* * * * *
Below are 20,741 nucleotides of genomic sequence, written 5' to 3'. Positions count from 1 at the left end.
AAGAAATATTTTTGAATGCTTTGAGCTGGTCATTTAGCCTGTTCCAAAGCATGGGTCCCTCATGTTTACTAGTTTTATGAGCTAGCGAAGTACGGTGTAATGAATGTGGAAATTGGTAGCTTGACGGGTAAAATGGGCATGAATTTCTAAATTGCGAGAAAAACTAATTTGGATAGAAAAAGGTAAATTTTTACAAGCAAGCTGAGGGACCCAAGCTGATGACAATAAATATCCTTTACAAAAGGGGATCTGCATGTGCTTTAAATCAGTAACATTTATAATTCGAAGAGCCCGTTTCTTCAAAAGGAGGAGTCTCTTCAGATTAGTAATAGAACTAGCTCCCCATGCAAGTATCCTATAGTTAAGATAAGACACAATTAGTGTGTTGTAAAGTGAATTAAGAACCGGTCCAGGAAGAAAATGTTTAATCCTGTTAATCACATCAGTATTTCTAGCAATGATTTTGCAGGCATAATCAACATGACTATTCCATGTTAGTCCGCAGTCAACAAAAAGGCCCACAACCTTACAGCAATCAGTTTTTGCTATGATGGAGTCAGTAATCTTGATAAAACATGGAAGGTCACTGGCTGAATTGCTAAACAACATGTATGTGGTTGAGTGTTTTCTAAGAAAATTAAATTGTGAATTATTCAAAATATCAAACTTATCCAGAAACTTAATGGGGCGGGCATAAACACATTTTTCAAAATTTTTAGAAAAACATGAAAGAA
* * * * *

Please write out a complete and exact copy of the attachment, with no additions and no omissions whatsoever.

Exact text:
Below are 20,741 nucleotides of genomic sequence, written 5' to 3'. Positions count from 1 at the left end.
AAGAAATATTTTTGAATGCTTTGAGCTGGTCATTTAGCCTGTTCCAAAGCATGGGTCCCTCATGTTTACTAGTTTTATGAGCTAGCGAAGTACGGTGTAATGAATGTGGAAATTGGTAGCTTGACGGGTAAAATGGGCATGAATTTCTAAATTGCGAGAAAAACTAATTTGGATAGAAAAAGGTAAATTTTTACAAGCAAGCTGAGGGACCCAAGCTGATGACAATAAATATCCTTTACAAAAGGGGATCTGCATGTGCTTTAAATCAGTAACATTTATAATTCGAAGAGCCCGTTTCTTCAAAAGGAGGAGTCTCTTCAGATTAGTAATAGAACTAGCTCCCCATGCAAGTATCCTATAGTTAAGATAAGACACAATTAGTGTGTTGTAAAGTGAATTAAGAACCGGTCCAGGAAGAAAATGTTTAATCCTGTTAATCACATCAGTATTTCTAGCAATGATTTTGCAGGCATAATCAACATGACTATTCCATGTTAGTCCGCAGTCAACAAAAAGGCCCACAACCTTACAGCAATCAGTTTTTGCTATGATGGAGTCAGTAATCTTGATAAAACATGGAAGGTCACTGGCTGAATTGCTAAACAACATGTATGTGGTTGAGTGTTTTCTAAGAAAATTAAATTGTGAATTATTCAAAATATCAAACTTATCCAGAAACTTAATGGGGCGGGCATAAACACATTTTTCAAAATTTTTAGAAAAACATGAAAGAA